• Financing provisions.  ACELA included a provision to establish a Clean Energy Deployment Administration (CEDA) that provides credit support to emerging technologies to help them cross the financing “valley of death” that often prevents demonstration-scale projects from developing into commercial-scale ventures. This provision could be expanded or complemented with new provisions to support other types of energy efficiency financing. A key will be keeping cost to the Treasury low by using federal support in ways that leverage large amounts of private investment.
  • A variety of other provisions from ACELA such as provisions relating to building codes, helping industry to conserve, retrofits to multifamily and manufactured housing, and industrial and building training and assessment centers. The emphasis will be on provisions that cost little if any money.

If the Senate passes a bill, the House will need to decide whether to take up an energy bill.  Some Republicans are reportedly saying they do not want to take up such legislation, arguing they do not want to give President Obama any new successes prior to his re-election campaign in 2012.  My view is that enough Representatives, and enough voters, care about taking action to address our country’s problems that ultimately the House will act. A bill from the House will likely emphasize energy supply, but we hope it will also include some bipartisan energy efficiency provisions. Working out differences between House and Senate bills could take time and patience.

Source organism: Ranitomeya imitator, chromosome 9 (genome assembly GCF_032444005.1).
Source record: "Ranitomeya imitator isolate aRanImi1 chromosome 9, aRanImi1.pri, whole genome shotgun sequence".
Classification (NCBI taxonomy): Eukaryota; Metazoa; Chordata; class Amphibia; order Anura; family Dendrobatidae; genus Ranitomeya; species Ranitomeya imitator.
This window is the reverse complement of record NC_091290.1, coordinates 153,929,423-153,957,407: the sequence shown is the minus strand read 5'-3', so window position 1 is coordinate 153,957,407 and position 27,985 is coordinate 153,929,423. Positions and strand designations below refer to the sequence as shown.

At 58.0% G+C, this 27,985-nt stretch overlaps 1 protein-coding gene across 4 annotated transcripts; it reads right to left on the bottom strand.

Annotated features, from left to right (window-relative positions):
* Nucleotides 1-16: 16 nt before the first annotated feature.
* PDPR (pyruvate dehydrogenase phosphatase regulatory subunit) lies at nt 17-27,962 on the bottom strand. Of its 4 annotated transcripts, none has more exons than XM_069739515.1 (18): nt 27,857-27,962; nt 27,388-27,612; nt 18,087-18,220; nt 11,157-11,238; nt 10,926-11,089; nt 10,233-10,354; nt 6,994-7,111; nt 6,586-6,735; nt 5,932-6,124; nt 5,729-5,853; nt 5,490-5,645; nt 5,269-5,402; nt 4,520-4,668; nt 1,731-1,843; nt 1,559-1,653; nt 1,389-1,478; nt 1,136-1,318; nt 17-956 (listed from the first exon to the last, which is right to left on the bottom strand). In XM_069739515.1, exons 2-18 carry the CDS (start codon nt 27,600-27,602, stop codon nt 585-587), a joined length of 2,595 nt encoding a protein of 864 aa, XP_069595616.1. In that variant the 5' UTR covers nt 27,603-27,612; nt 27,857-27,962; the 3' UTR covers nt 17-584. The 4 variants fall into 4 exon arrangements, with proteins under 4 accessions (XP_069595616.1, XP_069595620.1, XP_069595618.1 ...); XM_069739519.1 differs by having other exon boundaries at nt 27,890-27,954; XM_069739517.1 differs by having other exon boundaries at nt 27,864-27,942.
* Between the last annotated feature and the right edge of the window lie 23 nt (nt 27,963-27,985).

At the state level, a variety of actions are also pending. The Missouri Public Service Commission is considering rules to implement the Missouri Energy Efficiency Investment Act, SB376, which was signed into law in 2009. Among the issues under consideration are energy savings targets and incentives for utility shareholders—a topic of a new ACEEE report.  Energy efficiency legislation to set or increase energy saving targets is being also being developed in North and South Carolina based in part on ACEEE’s efforts, as well as in Texas. Utility commission dockets addressing energy efficiency are scheduled for such states as Louisiana, Mississippi, and West Virginia. In addition, the Tennessee Valley Authority will be planning and rolling out a set of new energy efficiency programs.

In addition to consideration of new policies, 2011 will see a substantial focus on implementation of policies enacted in recent years. Many states passed energy savings targets in recent years and are now ramping up programs. And the federal economic stimulus program passed in 2009, which provided billions of dollars to states and municipalities for energy efficiency work, will hit full stride in 2011, prior to wrapping up in 2012. All in all, 2011 is likely to be another busy year for the energy efficiency community.